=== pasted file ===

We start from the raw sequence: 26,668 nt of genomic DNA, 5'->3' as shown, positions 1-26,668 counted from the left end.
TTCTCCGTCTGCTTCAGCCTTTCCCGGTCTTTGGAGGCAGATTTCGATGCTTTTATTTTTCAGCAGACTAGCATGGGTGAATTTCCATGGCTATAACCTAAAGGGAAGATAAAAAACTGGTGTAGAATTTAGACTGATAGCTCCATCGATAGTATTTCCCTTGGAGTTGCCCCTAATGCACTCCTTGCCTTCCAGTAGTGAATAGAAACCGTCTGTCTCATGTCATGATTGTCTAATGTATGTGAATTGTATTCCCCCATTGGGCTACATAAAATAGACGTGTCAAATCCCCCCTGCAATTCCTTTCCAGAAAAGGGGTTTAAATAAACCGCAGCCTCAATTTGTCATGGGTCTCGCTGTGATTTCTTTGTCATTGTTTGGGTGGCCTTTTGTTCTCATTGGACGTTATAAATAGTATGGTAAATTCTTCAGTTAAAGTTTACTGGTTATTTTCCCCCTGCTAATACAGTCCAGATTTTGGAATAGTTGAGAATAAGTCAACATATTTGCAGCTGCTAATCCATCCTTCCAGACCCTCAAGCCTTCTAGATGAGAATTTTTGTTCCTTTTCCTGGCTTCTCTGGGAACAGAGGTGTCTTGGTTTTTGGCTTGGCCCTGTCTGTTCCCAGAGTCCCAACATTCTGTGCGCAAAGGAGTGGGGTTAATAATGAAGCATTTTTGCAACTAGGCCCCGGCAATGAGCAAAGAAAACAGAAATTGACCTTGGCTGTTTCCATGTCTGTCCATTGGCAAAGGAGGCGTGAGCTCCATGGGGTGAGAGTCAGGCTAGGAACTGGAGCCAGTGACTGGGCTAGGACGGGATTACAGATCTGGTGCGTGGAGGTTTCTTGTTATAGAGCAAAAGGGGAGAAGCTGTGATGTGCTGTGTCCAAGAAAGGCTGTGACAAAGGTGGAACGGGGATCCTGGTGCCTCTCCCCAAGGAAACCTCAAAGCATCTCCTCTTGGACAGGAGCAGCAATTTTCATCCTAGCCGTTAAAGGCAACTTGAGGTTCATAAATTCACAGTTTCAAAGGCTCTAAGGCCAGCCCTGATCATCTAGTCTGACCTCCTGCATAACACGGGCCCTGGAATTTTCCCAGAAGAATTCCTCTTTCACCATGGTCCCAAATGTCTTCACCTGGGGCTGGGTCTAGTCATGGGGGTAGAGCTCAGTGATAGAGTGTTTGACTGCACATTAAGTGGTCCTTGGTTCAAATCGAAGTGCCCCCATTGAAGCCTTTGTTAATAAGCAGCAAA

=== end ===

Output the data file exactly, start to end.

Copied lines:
We start from the raw sequence: 26,668 nt of genomic DNA, 5'->3' as shown, positions 1-26,668 counted from the left end.
TTCTCCGTCTGCTTCAGCCTTTCCCGGTCTTTGGAGGCAGATTTCGATGCTTTTATTTTTCAGCAGACTAGCATGGGTGAATTTCCATGGCTATAACCTAAAGGGAAGATAAAAAACTGGTGTAGAATTTAGACTGATAGCTCCATCGATAGTATTTCCCTTGGAGTTGCCCCTAATGCACTCCTTGCCTTCCAGTAGTGAATAGAAACCGTCTGTCTCATGTCATGATTGTCTAATGTATGTGAATTGTATTCCCCCATTGGGCTACATAAAATAGACGTGTCAAATCCCCCCTGCAATTCCTTTCCAGAAAAGGGGTTTAAATAAACCGCAGCCTCAATTTGTCATGGGTCTCGCTGTGATTTCTTTGTCATTGTTTGGGTGGCCTTTTGTTCTCATTGGACGTTATAAATAGTATGGTAAATTCTTCAGTTAAAGTTTACTGGTTATTTTCCCCCTGCTAATACAGTCCAGATTTTGGAATAGTTGAGAATAAGTCAACATATTTGCAGCTGCTAATCCATCCTTCCAGACCCTCAAGCCTTCTAGATGAGAATTTTTGTTCCTTTTCCTGGCTTCTCTGGGAACAGAGGTGTCTTGGTTTTTGGCTTGGCCCTGTCTGTTCCCAGAGTCCCAACATTCTGTGCGCAAAGGAGTGGGGTTAATAATGAAGCATTTTTGCAACTAGGCCCCGGCAATGAGCAAAGAAAACAGAAATTGACCTTGGCTGTTTCCATGTCTGTCCATTGGCAAAGGAGGCGTGAGCTCCATGGGGTGAGAGTCAGGCTAGGAACTGGAGCCAGTGACTGGGCTAGGACGGGATTACAGATCTGGTGCGTGGAGGTTTCTTGTTATAGAGCAAAAGGGGAGAAGCTGTGATGTGCTGTGTCCAAGAAAGGCTGTGACAAAGGTGGAACGGGGATCCTGGTGCCTCTCCCCAAGGAAACCTCAAAGCATCTCCTCTTGGACAGGAGCAGCAATTTTCATCCTAGCCGTTAAAGGCAACTTGAGGTTCATAAATTCACAGTTTCAAAGGCTCTAAGGCCAGCCCTGATCATCTAGTCTGACCTCCTGCATAACACGGGCCCTGGAATTTTCCCAGAAGAATTCCTCTTTCACCATGGTCCCAAATGTCTTCACCTGGGGCTGGGTCTAGTCATGGGGGTAGAGCTCAGTGATAGAGTGTTTGACTGCACATTAAGTGGTCCTTGGTTCAAATCGAAGTGCCCCCATTGAAGCCTTTGTTAATAAGCAGCAAA